iPhone 5S Faces Stiff Competition From Nexus 5
Apple’s iPhone 5s, just released in September, already has some stiff competition in the form of Google’s Nexus 5. The no frills smartphone lacks some of the new features of the iPhone 5s, like the fingerprint scan; but the Nexus 5 comes with a no contract price, which may appeal to those on a tighter budget. So, in a side by side comparison, which smartphone is truly the better choice? Making that determination may not be so easy.
One of the key factors with a touchscreen phone is that phone’s durability. Nothing is worse than trying to operate that touchscreen while navigating though everything from a hairline fracture to the Grand Canyon of screen crevices, which, aside from being annoying, can interfere with the operation of the phone itself. The iPhone 5s has a screen made of gorilla glass, which, while scratching a tad easier than the Nexus 5, does not crack and shatter nearly as easy as the Nexus 5 screen does. In some studies, all it took for the Nexus 5 screen to fracture was a 2 foot drop to a carpeted floor.
On the flip side of that, though, is comfort. The iPhone still maintains its hard, metallic casing with the sharp edges, and the phone is considerably smaller than any of the android phones. The Nexus 5, in contrast, is larger, easier to hold, and with its rounded edges, much more comfortable to grip than the iPhone 5s. This little bit of difference between the phones may make all the difference for someone who suffers from diseases like arthritis, which may stiffen the competition between the iPhone 5s and the Nexus 5.
Another point of contention between the two is the display. Apple stuck to its tried and true method for retina display, loading its latest and greatest iPhone with the same 1136 x 640, 326 PPI display. This still provides good screen clarity, but left room for improvement. The Nexus 5, with its 5-inch Full HD in-plane switching (IPS) 1920×1080, 445 PPI display, took advantage of that. The display is clearer and the icons are crisper. However, the iPhone 5s camera did tend to outperform that of the Nexus 5. This can be a deciding factor for anyone who uses his or her phone to take a lot of pictures.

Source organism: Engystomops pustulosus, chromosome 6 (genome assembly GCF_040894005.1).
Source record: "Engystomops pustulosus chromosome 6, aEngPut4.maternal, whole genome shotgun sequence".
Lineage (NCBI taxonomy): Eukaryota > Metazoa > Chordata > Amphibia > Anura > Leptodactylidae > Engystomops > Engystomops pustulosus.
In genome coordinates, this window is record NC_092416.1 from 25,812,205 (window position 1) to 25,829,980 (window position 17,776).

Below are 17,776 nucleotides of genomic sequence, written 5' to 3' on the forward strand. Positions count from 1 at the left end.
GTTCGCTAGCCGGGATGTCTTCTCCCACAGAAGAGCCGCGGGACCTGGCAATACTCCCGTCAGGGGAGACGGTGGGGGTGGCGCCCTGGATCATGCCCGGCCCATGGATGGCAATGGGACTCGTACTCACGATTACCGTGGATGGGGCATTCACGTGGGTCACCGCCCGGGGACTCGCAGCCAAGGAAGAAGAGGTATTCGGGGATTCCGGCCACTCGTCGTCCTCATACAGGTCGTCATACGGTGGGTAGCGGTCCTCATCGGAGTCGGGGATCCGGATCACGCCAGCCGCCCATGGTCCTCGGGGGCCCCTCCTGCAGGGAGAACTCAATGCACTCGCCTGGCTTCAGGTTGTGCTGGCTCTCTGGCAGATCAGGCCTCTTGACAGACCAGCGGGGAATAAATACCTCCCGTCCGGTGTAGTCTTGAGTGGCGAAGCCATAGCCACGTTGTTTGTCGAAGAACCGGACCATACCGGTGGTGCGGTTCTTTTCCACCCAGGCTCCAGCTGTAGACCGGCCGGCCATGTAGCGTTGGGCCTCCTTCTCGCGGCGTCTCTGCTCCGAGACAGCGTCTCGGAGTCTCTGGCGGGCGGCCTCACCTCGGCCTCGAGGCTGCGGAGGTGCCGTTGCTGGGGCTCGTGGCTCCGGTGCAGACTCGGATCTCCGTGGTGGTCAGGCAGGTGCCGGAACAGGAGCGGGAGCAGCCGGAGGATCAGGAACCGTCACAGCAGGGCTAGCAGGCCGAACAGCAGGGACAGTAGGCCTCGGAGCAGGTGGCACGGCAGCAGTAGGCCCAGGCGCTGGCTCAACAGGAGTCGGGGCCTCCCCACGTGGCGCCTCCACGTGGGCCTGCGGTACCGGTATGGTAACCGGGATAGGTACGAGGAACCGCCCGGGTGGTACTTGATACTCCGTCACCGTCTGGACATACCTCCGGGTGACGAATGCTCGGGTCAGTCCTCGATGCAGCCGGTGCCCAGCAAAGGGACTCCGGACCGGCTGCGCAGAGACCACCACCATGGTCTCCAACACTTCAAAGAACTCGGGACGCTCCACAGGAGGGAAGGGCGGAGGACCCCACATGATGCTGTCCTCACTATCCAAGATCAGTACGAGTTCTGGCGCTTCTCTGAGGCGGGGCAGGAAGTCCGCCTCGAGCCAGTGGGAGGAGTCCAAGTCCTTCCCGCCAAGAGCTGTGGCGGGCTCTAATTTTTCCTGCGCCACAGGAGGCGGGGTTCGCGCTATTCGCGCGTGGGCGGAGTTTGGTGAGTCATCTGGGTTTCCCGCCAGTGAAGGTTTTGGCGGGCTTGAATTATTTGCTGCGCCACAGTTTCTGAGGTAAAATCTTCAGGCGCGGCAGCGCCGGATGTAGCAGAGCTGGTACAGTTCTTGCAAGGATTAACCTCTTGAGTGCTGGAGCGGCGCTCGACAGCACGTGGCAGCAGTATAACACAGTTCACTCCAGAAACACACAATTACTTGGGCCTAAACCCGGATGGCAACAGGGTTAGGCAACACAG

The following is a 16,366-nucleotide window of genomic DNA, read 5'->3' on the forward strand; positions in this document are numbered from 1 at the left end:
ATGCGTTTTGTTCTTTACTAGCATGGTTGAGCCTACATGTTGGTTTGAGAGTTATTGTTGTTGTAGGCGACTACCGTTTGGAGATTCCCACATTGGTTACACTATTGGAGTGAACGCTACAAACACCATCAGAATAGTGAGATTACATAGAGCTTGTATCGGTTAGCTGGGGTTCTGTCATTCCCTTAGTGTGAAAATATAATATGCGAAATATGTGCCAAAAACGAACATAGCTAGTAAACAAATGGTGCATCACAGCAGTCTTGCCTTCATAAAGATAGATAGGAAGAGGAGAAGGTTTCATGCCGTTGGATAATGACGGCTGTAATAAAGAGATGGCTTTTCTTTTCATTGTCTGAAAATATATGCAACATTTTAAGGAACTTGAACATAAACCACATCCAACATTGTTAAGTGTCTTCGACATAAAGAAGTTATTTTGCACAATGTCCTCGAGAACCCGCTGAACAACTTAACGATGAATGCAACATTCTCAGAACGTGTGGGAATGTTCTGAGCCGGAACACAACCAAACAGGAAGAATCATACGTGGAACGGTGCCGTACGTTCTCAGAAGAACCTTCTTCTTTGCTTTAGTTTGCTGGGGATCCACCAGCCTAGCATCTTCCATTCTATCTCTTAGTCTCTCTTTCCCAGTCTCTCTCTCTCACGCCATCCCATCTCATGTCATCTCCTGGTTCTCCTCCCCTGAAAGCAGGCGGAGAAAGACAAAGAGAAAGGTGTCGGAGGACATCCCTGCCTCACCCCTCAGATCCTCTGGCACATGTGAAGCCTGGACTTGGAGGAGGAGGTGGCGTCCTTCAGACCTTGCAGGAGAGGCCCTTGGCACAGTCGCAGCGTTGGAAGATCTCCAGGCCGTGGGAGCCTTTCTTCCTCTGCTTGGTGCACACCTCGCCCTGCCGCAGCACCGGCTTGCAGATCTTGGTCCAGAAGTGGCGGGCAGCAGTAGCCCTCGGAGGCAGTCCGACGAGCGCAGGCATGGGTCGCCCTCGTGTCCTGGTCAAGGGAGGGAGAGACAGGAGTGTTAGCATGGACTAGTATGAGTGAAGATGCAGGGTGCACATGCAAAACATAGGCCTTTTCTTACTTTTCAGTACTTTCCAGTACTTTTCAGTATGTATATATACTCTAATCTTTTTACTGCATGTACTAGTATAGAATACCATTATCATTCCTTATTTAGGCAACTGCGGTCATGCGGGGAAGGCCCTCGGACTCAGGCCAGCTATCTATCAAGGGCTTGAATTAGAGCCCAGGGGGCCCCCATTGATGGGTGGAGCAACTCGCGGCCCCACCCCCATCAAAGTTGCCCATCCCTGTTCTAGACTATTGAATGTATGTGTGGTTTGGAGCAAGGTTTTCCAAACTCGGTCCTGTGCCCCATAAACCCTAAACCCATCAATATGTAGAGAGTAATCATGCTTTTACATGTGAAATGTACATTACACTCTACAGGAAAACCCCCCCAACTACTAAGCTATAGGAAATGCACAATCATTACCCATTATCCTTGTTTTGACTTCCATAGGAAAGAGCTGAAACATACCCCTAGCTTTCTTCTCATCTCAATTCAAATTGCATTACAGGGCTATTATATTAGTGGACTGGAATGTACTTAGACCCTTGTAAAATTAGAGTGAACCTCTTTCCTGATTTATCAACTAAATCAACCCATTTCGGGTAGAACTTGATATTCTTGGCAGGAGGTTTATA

Security is another feature where the iPhone 5s radically outshines the Nexus 5; while both phones feature the software programs of their parent companies, Apple included a security service not found on the Nexus 5. For business executives or those who use their smartphones to edit documents, check banking or any other type of security sensitive activity, this could prove to be a deal-breaker for Nexus 5. The service is called “find my iPhone” and it allows for a remote wiping of data if the phone is lost or stolen. This, plus the fingerprint scanner, makes the iPhone one of the safest on the market.
In terms of performance, however, there seems to be little difference between the two, and the same goes for battery life, which lasted about 7 hours with nonstop use.
This means that, once again, choosing between the iPhone 5s and the Nexus 5 comes down to preference and price. In terms of technology, iPhone 5s has the advantage, especially in terms of data storage; but this advantage can be costly for the average consumer, especially when a non-contract iPhone can top $600 or more. This is where the iPhone 5s faces its stiffest competition from the Nexus 5, which carries an unlocked, no contract price of $349. That makes this phone a perfect choice for the budget conscious or the teenager whose primary goal is to hit 30,000 texts in a 30 day period. However, technology is constantly moving faster and faster and the accessories, data speeds and processors that are top of the line for these phones now may give way to something bigger, better and faster in the not to distant future; the technological door is wide open.
By Heather Pilkinton